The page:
Document Type



The Law and Economics of Street Layouts: How a Grid Pattern Benefits a Downtown, 64 Alabama Law Review 463 (2013)


People congregate in cities to improve their prospects for social and

economic interactions. As Jane Jacobs recognized, the layout ofstreets in a

city's central business district can significantly affect individuals' ability to

obtain the agglomeration benefits that they seek. The costs and benefits of

alternative street designs are capitalized into the value of abutting lots. A

planner of a street layout, as a rule of thumb, should seek to maximize the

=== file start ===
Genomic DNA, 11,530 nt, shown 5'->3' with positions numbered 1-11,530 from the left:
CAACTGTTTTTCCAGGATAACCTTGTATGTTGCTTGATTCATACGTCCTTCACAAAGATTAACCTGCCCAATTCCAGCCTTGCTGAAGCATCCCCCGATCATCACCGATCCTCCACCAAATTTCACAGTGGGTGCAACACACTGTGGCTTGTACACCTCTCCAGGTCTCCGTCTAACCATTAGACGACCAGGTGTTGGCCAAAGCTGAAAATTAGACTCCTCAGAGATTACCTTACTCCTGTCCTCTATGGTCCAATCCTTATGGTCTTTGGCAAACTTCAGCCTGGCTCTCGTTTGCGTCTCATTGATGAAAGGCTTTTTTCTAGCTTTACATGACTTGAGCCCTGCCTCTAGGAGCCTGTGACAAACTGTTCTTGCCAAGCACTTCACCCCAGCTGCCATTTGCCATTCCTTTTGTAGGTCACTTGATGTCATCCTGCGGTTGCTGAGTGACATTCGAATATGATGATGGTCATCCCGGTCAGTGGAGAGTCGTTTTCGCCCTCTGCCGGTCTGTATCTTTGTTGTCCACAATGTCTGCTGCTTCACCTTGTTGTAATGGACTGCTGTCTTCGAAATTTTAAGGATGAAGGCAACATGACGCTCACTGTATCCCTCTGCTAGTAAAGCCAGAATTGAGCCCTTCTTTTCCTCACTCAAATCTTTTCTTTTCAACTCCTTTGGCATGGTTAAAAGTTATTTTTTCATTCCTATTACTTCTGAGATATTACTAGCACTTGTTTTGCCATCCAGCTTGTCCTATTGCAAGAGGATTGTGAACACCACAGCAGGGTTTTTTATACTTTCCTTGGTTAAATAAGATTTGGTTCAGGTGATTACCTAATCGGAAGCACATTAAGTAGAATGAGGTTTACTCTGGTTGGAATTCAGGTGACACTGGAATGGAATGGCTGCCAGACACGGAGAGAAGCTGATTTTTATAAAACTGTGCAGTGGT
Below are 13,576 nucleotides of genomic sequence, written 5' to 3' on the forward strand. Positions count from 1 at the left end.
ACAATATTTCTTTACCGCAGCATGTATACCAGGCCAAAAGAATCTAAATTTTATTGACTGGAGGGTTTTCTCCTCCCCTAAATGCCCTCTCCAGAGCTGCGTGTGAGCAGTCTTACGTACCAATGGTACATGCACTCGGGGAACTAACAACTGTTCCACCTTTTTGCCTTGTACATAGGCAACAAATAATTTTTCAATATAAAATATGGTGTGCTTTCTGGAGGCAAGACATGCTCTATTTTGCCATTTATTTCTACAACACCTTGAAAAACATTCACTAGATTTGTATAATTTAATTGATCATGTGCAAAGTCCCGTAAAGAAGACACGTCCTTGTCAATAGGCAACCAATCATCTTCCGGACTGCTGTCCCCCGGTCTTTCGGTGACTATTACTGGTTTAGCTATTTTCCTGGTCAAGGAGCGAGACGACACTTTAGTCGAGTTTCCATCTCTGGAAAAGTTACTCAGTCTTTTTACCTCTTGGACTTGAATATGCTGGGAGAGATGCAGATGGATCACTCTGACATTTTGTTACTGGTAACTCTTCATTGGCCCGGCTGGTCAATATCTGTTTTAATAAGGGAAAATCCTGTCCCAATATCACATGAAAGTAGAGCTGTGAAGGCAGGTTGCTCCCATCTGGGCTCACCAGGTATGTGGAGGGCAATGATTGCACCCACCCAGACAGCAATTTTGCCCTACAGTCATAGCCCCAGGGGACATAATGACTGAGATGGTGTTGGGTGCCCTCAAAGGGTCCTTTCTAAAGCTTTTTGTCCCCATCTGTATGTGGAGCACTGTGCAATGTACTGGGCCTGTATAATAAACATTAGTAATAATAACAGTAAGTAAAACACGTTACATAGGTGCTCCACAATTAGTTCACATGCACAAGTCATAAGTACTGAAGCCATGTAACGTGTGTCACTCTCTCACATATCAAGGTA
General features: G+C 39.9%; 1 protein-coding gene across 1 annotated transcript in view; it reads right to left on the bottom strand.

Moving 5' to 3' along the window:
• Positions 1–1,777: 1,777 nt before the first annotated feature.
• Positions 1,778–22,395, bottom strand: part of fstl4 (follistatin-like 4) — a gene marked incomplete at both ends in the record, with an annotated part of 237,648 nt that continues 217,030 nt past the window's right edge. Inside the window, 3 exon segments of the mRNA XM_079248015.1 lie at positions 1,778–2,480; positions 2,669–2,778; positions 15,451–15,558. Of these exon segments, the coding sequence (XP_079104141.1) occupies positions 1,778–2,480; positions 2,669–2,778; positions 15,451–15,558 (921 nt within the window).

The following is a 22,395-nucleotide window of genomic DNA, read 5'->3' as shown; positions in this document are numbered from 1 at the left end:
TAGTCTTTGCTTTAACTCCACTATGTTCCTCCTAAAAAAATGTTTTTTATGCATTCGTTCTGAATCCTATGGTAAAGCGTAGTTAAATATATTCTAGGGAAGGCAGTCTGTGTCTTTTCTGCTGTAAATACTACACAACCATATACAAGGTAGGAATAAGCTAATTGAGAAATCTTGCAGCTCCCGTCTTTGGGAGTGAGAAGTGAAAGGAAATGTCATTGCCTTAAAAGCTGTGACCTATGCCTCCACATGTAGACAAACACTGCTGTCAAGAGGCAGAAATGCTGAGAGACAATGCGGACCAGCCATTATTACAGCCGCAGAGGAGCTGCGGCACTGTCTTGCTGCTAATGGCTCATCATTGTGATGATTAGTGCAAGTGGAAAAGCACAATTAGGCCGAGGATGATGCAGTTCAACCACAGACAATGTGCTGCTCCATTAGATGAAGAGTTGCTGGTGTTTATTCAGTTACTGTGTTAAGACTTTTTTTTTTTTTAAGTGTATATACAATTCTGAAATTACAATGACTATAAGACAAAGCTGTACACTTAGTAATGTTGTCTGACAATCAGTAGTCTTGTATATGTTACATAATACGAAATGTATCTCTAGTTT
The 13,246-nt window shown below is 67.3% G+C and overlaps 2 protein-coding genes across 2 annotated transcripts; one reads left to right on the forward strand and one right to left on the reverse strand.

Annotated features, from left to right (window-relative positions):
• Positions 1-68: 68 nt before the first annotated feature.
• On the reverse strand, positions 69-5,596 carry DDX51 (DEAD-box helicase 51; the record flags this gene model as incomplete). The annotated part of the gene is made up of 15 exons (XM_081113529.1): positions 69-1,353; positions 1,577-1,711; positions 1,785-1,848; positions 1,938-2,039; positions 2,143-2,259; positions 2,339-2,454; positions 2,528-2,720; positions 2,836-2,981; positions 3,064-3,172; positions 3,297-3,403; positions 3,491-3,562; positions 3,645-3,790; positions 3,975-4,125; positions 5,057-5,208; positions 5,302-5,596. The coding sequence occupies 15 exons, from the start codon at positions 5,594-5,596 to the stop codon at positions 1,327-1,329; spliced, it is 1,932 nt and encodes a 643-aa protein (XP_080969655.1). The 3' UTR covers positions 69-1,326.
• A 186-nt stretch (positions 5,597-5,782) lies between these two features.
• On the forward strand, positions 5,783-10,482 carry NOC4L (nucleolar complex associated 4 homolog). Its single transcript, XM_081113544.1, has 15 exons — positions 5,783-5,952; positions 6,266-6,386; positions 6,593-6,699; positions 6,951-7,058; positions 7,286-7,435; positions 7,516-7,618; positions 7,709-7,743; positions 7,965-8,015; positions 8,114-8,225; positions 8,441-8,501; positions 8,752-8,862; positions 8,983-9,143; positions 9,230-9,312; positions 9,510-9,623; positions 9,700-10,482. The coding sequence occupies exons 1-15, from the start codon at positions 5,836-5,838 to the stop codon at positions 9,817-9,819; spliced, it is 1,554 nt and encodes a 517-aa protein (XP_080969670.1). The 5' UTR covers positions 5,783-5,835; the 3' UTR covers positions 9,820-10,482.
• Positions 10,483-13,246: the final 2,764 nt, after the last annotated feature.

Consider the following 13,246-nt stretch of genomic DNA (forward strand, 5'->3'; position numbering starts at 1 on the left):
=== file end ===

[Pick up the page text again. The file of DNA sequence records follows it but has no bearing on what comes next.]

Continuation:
market value of the private lots within the layout. By this criterion, the

street grid characteristic of the downtowns of most U.S. cities is largely

successful. Although a grid layout has aesthetic shortcomings, it helps

those who frequent a downtown to orient themselves and move about. A

grid also is conducive to the creation of rectangular lots, which are ideal

for siting structures and minimizing disputes between abutting landowners.

Major changes in street layouts, such as those accomplished by Baron

Haussmann in Paris and Robert Moses in New York City, are unusual and

typically occur in bursts. Surprisingly, the aftermath of a disaster that has

destroyed much of a city is not a propitious occasion for the revamping of

street locations.

Date of Authorship for this Version


Included in

Law Commons